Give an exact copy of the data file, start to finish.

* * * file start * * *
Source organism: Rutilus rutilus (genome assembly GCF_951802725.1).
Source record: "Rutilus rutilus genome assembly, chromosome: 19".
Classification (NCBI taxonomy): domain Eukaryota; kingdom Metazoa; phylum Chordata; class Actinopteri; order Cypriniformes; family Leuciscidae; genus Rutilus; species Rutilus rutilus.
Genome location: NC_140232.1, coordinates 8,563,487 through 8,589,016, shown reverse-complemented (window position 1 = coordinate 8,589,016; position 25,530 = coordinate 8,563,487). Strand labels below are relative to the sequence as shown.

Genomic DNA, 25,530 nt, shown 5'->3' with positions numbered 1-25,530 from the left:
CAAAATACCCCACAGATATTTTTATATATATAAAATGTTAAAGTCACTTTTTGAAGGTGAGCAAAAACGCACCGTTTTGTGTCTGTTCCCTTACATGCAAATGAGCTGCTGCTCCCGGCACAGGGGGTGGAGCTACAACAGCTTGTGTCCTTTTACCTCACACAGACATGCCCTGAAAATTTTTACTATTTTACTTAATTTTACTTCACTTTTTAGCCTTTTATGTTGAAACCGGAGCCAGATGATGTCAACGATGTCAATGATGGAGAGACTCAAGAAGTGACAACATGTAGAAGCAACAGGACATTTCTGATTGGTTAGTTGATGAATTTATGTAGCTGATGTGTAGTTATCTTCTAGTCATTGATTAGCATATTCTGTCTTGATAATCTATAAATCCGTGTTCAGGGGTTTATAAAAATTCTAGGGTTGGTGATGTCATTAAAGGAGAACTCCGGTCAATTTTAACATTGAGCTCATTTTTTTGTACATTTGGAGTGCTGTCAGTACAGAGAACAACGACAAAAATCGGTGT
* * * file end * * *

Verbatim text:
Source organism: Rutilus rutilus (genome assembly GCF_951802725.1).
Source record: "Rutilus rutilus genome assembly, chromosome: 19".
Classification (NCBI taxonomy): domain Eukaryota; kingdom Metazoa; phylum Chordata; class Actinopteri; order Cypriniformes; family Leuciscidae; genus Rutilus; species Rutilus rutilus.
Genome location: NC_140232.1, coordinates 8,563,487 through 8,589,016, shown reverse-complemented (window position 1 = coordinate 8,589,016; position 25,530 = coordinate 8,563,487). Strand labels below are relative to the sequence as shown.

Genomic DNA, 25,530 nt, shown 5'->3' with positions numbered 1-25,530 from the left:
CAAAATACCCCACAGATATTTTTATATATATAAAATGTTAAAGTCACTTTTTGAAGGTGAGCAAAAACGCACCGTTTTGTGTCTGTTCCCTTACATGCAAATGAGCTGCTGCTCCCGGCACAGGGGGTGGAGCTACAACAGCTTGTGTCCTTTTACCTCACACAGACATGCCCTGAAAATTTTTACTATTTTACTTAATTTTACTTCACTTTTTAGCCTTTTATGTTGAAACCGGAGCCAGATGATGTCAACGATGTCAATGATGGAGAGACTCAAGAAGTGACAACATGTAGAAGCAACAGGACATTTCTGATTGGTTAGTTGATGAATTTATGTAGCTGATGTGTAGTTATCTTCTAGTCATTGATTAGCATATTCTGTCTTGATAATCTATAAATCCGTGTTCAGGGGTTTATAAAAATTCTAGGGTTGGTGATGTCATTAAAGGAGAACTCCGGTCAATTTTAACATTGAGCTCATTTTTTTGTACATTTGGAGTGCTGTCAGTACAGAGAACAACGACAAAAATCGGTGT